Interactions Among Plants

  • Hans Lambers
  • F. Stuart ChapinIII
  • Thijs L. Pons

In previous chapters we dealt with many physical and chemical environmental factors that affect a plant’s performance, and with the effects of microsymbionts, herbivores, pathogens, and parasites. For many plants, however, the most important factor shaping their environment is other plants. One of the most active debates in both ecology and agriculture focuses on the question of the mechanisms by which plants interact with one another. Plant–plant interactions range from positive (facilitation) to neutral to negative (competition) effects on the performance of neighbors (Bazzaz 1996, Li et al. 1999). Competition occurs most commonly when plants utilize the same pool of growth-limiting resources (resource competition). Competition may also occur when one individual produces chemicals that negatively affect their neighbors (interference competition or allelopathy). Competition between two individuals is often highly asymmetric, with one individual having much greater negative impact than the other.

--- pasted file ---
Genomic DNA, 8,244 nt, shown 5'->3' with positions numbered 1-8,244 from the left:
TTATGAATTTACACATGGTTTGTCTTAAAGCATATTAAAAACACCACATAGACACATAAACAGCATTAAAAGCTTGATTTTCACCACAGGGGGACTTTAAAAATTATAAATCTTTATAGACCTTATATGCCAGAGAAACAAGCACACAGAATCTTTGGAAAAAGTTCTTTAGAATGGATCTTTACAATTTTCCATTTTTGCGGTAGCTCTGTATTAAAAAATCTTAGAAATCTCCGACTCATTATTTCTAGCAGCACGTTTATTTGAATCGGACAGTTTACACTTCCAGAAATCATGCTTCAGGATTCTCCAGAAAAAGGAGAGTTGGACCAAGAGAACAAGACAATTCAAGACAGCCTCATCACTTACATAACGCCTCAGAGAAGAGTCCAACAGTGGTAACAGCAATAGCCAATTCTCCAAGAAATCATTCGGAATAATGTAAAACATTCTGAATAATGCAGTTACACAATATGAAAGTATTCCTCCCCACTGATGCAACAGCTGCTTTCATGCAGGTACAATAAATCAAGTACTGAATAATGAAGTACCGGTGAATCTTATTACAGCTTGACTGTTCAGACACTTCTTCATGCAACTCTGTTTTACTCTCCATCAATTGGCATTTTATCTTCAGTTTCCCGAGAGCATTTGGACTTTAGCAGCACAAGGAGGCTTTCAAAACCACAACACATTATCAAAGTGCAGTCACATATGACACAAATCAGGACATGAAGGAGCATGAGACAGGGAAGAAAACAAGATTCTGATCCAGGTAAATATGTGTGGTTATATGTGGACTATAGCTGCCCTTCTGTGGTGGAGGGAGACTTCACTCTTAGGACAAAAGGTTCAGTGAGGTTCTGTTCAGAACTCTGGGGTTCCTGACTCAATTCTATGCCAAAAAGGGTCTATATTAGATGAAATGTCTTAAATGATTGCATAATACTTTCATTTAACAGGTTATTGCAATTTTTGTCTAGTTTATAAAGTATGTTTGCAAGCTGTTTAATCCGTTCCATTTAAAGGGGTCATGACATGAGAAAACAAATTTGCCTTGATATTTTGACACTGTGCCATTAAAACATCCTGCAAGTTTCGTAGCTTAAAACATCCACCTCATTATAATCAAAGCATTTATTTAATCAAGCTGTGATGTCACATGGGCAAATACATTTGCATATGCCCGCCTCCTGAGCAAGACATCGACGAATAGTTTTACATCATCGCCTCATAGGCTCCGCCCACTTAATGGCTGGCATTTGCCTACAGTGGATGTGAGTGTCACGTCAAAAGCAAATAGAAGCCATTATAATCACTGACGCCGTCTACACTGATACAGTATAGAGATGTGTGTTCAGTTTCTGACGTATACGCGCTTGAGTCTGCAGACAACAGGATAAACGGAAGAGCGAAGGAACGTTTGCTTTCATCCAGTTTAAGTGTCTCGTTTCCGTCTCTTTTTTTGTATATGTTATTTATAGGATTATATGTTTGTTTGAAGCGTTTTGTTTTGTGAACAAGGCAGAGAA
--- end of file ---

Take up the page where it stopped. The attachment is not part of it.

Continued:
Relative Growth Rate Panicum Virgatum Specific Leaf Area Specific Root Length Tussock Grass 


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Copyright information

© Springer Science+Business Media, LLC 2008

Authors and Affiliations

  • Hans Lambers
    • 1
  • F. Stuart ChapinIII
    • 2
  • Thijs L. Pons
    • 3
  1. 1.The University of Western AustraliaCrawleyAustralia
  2. 2.University of AlaskaFairbanksUSA
  3. 3.Utrecht UniversityThe Netherlands

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